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Branchiootorenal (BOR) syndrome is a genetic condition that typically disrupts the development of tissues in the neck and causes malformations of the ears and kidneys. The signs and symptoms of this condition can vary, however.
"Branchio-" refers to the second branchial arch, which is a structure in the developing embryo that gives rise to tissues in the front and side of the neck. In people with branchiootorenal syndrome, abnormal development of the second branchial arch can result in the formation of masses in the neck called branchial cleft cysts. In some people, abnormal connections called fistulae form passages between these cysts and the surface of the neck. Fistulae can also develop between the skin of the neck and the throat, near the tonsils. Branchial cleft cysts and fistulae can cause medical problems if they become infected.
"Oto-" refers to the ear; most people with branchiootorenal syndrome have hearing loss and other ear abnormalities. The hearing loss is known as sensorineural deafness if it is caused by changes in the inner ear, and conductive deafness if it is caused by changes in the middle ear. Branchiootorenal syndrome can also involve hearing loss that results from changes in both the inner ear and the middle ear, which is called mixed hearing loss. Other ear abnormalities associated with branchiootorenal syndrome include malformations of the inner ear or middle ear and abnormally shaped outer ears (pinnae). Some affected people also have tiny holes in the skin (preauricular pits) or small flaps of skin (preauricular tags) just in front of the ear.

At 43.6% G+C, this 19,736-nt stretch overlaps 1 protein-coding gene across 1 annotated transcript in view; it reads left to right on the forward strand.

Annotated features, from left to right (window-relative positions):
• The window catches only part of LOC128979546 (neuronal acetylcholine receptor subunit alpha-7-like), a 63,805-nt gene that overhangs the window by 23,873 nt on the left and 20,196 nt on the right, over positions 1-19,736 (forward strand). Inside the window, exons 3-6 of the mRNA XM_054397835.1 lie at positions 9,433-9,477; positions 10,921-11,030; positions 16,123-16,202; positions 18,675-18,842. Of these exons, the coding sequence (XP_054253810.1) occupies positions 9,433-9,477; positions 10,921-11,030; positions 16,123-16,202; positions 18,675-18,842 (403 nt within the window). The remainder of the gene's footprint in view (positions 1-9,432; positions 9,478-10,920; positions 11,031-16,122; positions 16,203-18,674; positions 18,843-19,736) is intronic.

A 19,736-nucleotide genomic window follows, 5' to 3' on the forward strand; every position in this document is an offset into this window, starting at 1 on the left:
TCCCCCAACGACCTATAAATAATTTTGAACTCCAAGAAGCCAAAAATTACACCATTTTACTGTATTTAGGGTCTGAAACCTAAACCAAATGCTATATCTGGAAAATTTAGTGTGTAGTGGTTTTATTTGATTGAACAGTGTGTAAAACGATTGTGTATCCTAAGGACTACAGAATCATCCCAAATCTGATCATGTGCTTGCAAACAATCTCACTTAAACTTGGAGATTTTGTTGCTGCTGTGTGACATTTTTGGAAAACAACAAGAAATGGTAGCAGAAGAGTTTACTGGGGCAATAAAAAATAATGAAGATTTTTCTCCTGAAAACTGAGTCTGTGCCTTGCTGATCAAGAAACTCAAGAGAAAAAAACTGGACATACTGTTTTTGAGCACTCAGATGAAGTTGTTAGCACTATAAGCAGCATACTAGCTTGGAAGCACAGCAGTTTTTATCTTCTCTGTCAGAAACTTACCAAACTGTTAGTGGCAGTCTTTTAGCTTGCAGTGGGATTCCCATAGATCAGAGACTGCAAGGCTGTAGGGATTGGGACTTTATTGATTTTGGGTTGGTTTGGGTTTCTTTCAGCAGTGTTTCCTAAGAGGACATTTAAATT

"Renal" refers to the kidneys; branchiootorenal syndrome causes abnormalities of kidney structure and function. These abnormalities range from mild to severe and can affect one or both kidneys. In some cases, end-stage renal disease (ESRD) develops later in life. This serious condition occurs when the kidneys become unable to filter fluids and waste products from the body effectively.
Researchers estimate that branchiootorenal syndrome affects about 1 in 40,000 people.
Mutations in three genes, EYA1, SIX1, and SIX5, are known to cause branchiootorenal syndrome. About 40 percent of people with this condition have a mutation in the EYA1 gene. SIX1 and SIX5 mutations are much less common causes of the disorder.
The proteins produced from the EYA1, SIX1, and SIX5 genes play important roles in development before birth. The EYA1 protein interacts with several other proteins, including SIX1 and SIX5, to regulate the activity of genes involved in many aspects of embryonic development. Research suggests that these protein interactions are essential for the normal formation of many organs and tissues, including the second branchial arch, ears, and kidneys. Mutations in the EYA1, SIX1, or SIX5 gene often disrupt the proteins' ability to interact with one another and regulate gene activity. The resulting genetic changes affect the development of organs and tissues before birth, which leads to the characteristic features of branchiootorenal syndrome.